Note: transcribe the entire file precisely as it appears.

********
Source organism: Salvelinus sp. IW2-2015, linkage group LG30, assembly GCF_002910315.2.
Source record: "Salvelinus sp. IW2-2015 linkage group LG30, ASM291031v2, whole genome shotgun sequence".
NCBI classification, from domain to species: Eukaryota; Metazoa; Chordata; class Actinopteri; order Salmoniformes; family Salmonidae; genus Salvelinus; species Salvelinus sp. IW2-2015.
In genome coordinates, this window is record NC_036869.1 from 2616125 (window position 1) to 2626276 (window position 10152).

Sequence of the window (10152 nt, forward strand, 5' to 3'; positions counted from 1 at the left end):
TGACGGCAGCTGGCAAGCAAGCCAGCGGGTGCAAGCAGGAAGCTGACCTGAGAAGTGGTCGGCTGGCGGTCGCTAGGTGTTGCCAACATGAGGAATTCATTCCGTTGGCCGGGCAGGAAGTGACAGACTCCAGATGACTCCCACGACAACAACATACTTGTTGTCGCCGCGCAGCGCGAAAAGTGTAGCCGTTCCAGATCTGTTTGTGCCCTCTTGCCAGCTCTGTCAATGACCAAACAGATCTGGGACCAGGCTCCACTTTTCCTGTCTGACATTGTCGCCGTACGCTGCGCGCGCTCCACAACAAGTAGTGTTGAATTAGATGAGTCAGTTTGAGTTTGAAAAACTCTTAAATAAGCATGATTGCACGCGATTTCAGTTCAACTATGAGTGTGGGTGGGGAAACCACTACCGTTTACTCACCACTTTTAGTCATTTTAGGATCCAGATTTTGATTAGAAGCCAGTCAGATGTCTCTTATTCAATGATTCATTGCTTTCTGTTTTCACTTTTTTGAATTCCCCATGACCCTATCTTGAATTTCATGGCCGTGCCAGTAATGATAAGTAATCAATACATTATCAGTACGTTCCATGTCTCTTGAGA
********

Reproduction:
Source organism: Salvelinus sp. IW2-2015, linkage group LG30, assembly GCF_002910315.2.
Source record: "Salvelinus sp. IW2-2015 linkage group LG30, ASM291031v2, whole genome shotgun sequence".
NCBI classification, from domain to species: Eukaryota; Metazoa; Chordata; class Actinopteri; order Salmoniformes; family Salmonidae; genus Salvelinus; species Salvelinus sp. IW2-2015.
In genome coordinates, this window is record NC_036869.1 from 2616125 (window position 1) to 2626276 (window position 10152).

Sequence of the window (10152 nt, forward strand, 5' to 3'; positions counted from 1 at the left end):
TGACGGCAGCTGGCAAGCAAGCCAGCGGGTGCAAGCAGGAAGCTGACCTGAGAAGTGGTCGGCTGGCGGTCGCTAGGTGTTGCCAACATGAGGAATTCATTCCGTTGGCCGGGCAGGAAGTGACAGACTCCAGATGACTCCCACGACAACAACATACTTGTTGTCGCCGCGCAGCGCGAAAAGTGTAGCCGTTCCAGATCTGTTTGTGCCCTCTTGCCAGCTCTGTCAATGACCAAACAGATCTGGGACCAGGCTCCACTTTTCCTGTCTGACATTGTCGCCGTACGCTGCGCGCGCTCCACAACAAGTAGTGTTGAATTAGATGAGTCAGTTTGAGTTTGAAAAACTCTTAAATAAGCATGATTGCACGCGATTTCAGTTCAACTATGAGTGTGGGTGGGGAAACCACTACCGTTTACTCACCACTTTTAGTCATTTTAGGATCCAGATTTTGATTAGAAGCCAGTCAGATGTCTCTTATTCAATGATTCATTGCTTTCTGTTTTCACTTTTTTGAATTCCCCATGACCCTATCTTGAATTTCATGGCCGTGCCAGTAATGATAAGTAATCAATACATTATCAGTACGTTCCATGTCTCTTGAGA